Upon arrival of the officers, Robert Putnam, who was in charge of the MEG group, and Sporcich immediately climbed the stairs to the apartment, forced their way in, found two men, defendant and Mark Belansky, and a woman in the apartment, and arrested all of them. Putnam asked the arrestees who had "the money," whereupon defendant produced a roll of money and handed it to Sporcich. The roll contained $1,380. Later, at a police station, Sporcich talked with defendant, who told Sporcich (1) Mark Belansky had telephoned him on January 28, 1985, requesting a supply of LSD the next day; (2) defendant drove from his Ohio home to Danville to meet with Belansky and Owens; and (3) defendant had sold the LSD to Owens for a price of $1,480.

Defendant was charged with conspiracy in that he conspired with Owens and Belansky to commit an unlawful delivery of LSD. The evidence was admittedly very strong as to every element of the offense except an agreement with both Owens and Belansky to make the unlawful delivery. The substances delivered by Owens to Bane were shown to be LSD in an amount sufficient in weight to satisfy the requirements for the underlying offense upon which the alleged conspiracy was based. Evidence of defendant's admission that he had come to Danville to sell the LSD was evidence of defendant's intent to commit the underlying offense. Evidence of defendant's admission that he agreed in a telephone conversation with Belansky to bring the LSD to Danville for sale was evidence of an agreement between defendant and Belansky for the commission of the underlying offense. Evidence that Owens took money from Bane, went into the apartment, and returned with narcotics which, under the evidence, defendant admitted to having furnished, is evidence that Owens was a party to the agreement to make delivery of the LSD.

The evidence concerning statements by Owens to Bane and Sporcich strongly corroborates the existence of a three-person conspiracy. We will subsequently explain that this evidence was admissible over defendant's hearsay objection. Evidence was presented that Owens stated: (1) he had a friend who could furnish the LSD; (2) he, Bane, and Sporcich should go expeditiously to the Townhouse apartments because his source was leaving town soon; (3) he could not bring the LSD from the apartment house because he had been told, presumably by the source, to bring the money for the purchase into the apartment first; (4) the person furnishing the LSD was his partner; and (5) the persons Bane and Sporcich were dealing with were his friend, his friend's friend, and a woman. Defendant, Belansky, and a female were in the apartment when the agents entered.

Defendant points out that in the statement defendant allegedly gave to Sporcich he had said that he had sold the LSD to Owens for $1,480. He points out that the evidence indicated that he did not have the full sum of $1,900 on his person at the time of arrest. He contends that a strong inference was shown that, rather than conspiring with Owens and Belansky to sell the LSD to the agents, two sales took place. One sale would have been his to Owens, and the other, to which he would not have been a party, was by Owens to Bane. Defendant maintains that this theory is consistent with all of the circumstantial evidence. He relies on the decision in People v. Harmison (1985), 108 Ill. 2d 197, 483 N.E.2d 508. There, a defendant obtained narcotics from an individual who, pursuant to defendant's request, had obtained the contraband from a dealer. The defendant then made a sale of the substance to an undercover agent. The evidence showed that the dealer was never present near the ultimate sale to the agent and did not know that the substance was being furnished for a sale by the defendant. The supreme court held that the proof failed, as a matter of law, to show that the dealer was the third conspirator necessary to constitute a calculated criminal drug conspiracy.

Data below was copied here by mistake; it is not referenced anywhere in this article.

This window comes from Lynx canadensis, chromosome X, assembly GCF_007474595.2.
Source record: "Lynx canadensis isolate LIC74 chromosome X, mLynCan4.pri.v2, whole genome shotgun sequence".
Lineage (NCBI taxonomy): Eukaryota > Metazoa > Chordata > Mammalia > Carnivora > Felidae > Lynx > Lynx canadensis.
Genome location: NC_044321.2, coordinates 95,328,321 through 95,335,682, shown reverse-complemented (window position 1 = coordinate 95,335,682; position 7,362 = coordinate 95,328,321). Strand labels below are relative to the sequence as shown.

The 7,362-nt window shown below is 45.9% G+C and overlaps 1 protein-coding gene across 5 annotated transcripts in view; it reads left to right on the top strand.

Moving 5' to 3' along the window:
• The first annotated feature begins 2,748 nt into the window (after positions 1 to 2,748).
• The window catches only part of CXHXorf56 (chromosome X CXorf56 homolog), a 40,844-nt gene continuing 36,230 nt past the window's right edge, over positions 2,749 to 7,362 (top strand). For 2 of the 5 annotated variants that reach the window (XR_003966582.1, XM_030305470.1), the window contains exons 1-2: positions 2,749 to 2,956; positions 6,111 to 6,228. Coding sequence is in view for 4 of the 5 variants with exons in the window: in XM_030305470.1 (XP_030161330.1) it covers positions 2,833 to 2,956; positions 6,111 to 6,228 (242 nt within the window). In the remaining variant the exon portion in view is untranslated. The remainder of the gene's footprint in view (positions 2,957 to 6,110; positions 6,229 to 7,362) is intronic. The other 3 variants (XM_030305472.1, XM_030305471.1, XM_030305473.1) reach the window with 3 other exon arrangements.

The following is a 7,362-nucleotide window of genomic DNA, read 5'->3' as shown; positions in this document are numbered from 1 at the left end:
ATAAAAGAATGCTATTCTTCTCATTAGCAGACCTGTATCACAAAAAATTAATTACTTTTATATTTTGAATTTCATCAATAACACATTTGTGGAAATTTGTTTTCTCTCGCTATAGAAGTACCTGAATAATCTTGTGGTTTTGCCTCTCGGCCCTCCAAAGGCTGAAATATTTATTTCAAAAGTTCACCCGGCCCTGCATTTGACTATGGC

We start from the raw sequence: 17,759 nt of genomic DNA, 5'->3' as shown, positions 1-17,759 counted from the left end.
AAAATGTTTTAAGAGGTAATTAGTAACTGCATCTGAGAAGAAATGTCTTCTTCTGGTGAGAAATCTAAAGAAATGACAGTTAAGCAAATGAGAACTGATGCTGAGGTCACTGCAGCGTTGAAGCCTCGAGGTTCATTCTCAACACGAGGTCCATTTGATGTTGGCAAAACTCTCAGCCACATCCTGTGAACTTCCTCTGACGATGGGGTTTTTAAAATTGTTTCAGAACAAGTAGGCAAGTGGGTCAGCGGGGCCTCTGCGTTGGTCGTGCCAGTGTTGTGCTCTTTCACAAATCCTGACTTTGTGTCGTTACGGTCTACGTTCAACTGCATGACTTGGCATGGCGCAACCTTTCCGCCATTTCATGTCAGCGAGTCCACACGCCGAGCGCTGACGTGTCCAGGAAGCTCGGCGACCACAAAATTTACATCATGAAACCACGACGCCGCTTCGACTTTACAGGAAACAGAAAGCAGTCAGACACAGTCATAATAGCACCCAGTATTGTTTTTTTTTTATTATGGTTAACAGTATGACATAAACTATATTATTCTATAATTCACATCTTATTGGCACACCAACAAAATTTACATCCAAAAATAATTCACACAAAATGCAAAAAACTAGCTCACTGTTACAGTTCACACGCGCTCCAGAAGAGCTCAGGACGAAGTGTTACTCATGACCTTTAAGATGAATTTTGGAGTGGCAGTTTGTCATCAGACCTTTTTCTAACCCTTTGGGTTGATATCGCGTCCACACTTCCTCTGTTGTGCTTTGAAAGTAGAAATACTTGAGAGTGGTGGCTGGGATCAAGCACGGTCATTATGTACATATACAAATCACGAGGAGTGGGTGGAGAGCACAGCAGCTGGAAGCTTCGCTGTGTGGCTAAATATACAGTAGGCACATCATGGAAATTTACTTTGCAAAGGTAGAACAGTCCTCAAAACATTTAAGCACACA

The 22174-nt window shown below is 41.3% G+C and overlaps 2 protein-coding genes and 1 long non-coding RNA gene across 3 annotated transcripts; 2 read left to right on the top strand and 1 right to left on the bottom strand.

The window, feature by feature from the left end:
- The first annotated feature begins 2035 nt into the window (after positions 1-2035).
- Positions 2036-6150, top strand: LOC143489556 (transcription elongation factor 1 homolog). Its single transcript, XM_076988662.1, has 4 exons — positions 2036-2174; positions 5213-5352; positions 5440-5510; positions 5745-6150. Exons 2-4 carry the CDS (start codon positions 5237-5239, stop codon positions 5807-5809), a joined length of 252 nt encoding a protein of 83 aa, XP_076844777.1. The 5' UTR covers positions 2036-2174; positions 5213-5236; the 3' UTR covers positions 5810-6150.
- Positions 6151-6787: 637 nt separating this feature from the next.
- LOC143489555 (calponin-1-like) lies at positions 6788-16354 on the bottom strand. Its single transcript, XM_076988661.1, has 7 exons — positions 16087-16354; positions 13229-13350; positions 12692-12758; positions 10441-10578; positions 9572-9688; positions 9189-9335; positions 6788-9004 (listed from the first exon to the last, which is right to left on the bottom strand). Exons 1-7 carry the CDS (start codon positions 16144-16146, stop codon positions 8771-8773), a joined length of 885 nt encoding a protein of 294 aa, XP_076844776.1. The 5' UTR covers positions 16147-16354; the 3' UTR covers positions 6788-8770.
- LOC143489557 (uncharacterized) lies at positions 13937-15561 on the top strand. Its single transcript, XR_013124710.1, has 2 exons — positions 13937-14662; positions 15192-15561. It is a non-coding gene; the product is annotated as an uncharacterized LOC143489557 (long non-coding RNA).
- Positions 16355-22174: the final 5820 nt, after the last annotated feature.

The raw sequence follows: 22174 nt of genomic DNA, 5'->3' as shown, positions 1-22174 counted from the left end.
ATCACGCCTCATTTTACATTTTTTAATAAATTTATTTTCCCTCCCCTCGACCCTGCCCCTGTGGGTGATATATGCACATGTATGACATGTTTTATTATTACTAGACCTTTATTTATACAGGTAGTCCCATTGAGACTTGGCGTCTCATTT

Here, defendant was in an apartment overlooking the scene of the sale to the agents. The evidence indicated that he or Belansky, with whom he was shown to have made an agreement, controlled the manner in which the sale to the agents was made. Evidence was presented that Owens stated that his source was a "partner" of his. Evidence was also submitted that when Putnam asked who had "the money," defendant responded by giving up a roll of money later shown to contain $1,380. While that sum was less than the full sale price, defendant could well have divided the proceeds between himself and the other two alleged conspirators. The evidence was far different from that in Harmison.

Defendant asserts the recognized rule that commission of an offense cannot be proved by the confession of the defendant alone. (People v. Lambert (1984), 104 Ill. 2d 375, 472 N.E.2d 427.) Here, even if defendant's statement to Sporcich is taken as a confession, it would be supported by the substantial corroborating circumstantial evidence we have described which indicates defendant's guilt of a conspiracy.

The evidence was strong enough that the jury could properly have found beyond a reasonable doubt that defendant conspired with Belansky and Owens to commit the underlying offense. Jackson v. Virginia (1979), 443 U.S. 307, 61 L. Ed. 2d 560, 99 S. Ct. 2781; People v. Collins (1985), 106 Ill. 2d 237, 478 N.E.2d 267.